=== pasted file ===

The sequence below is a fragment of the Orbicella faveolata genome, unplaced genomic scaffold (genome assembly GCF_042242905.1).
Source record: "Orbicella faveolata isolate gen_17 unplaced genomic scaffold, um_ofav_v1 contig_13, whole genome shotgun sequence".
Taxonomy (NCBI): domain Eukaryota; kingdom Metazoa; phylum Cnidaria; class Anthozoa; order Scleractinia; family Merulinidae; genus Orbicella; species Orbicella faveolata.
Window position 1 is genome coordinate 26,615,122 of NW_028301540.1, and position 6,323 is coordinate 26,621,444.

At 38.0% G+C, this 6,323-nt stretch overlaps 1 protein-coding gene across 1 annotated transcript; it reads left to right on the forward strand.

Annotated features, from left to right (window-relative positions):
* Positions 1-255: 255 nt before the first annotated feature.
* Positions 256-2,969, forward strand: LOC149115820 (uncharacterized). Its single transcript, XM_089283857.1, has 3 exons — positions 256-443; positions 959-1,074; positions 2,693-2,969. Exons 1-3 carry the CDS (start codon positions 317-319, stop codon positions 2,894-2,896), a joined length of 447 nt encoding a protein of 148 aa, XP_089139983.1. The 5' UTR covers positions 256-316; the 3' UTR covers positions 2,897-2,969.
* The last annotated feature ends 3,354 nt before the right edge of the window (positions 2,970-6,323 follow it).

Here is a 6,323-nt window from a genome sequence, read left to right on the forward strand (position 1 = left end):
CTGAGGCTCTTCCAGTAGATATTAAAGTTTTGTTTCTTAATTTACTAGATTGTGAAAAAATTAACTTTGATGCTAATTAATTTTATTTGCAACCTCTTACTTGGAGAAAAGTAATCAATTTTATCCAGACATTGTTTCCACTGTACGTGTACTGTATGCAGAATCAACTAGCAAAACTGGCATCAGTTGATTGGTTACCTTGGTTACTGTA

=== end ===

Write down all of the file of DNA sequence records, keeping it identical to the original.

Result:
The sequence below is a fragment of the Orbicella faveolata genome, unplaced genomic scaffold (genome assembly GCF_042242905.1).
Source record: "Orbicella faveolata isolate gen_17 unplaced genomic scaffold, um_ofav_v1 contig_13, whole genome shotgun sequence".
Taxonomy (NCBI): domain Eukaryota; kingdom Metazoa; phylum Cnidaria; class Anthozoa; order Scleractinia; family Merulinidae; genus Orbicella; species Orbicella faveolata.
Window position 1 is genome coordinate 26,615,122 of NW_028301540.1, and position 6,323 is coordinate 26,621,444.

At 38.0% G+C, this 6,323-nt stretch overlaps 1 protein-coding gene across 1 annotated transcript; it reads left to right on the forward strand.

Annotated features, from left to right (window-relative positions):
* Positions 1-255: 255 nt before the first annotated feature.
* Positions 256-2,969, forward strand: LOC149115820 (uncharacterized). Its single transcript, XM_089283857.1, has 3 exons — positions 256-443; positions 959-1,074; positions 2,693-2,969. Exons 1-3 carry the CDS (start codon positions 317-319, stop codon positions 2,894-2,896), a joined length of 447 nt encoding a protein of 148 aa, XP_089139983.1. The 5' UTR covers positions 256-316; the 3' UTR covers positions 2,897-2,969.
* The last annotated feature ends 3,354 nt before the right edge of the window (positions 2,970-6,323 follow it).

Here is a 6,323-nt window from a genome sequence, read left to right on the forward strand (position 1 = left end):
CTGAGGCTCTTCCAGTAGATATTAAAGTTTTGTTTCTTAATTTACTAGATTGTGAAAAAATTAACTTTGATGCTAATTAATTTTATTTGCAACCTCTTACTTGGAGAAAAGTAATCAATTTTATCCAGACATTGTTTCCACTGTACGTGTACTGTATGCAGAATCAACTAGCAAAACTGGCATCAGTTGATTGGTTACCTTGGTTACTGTA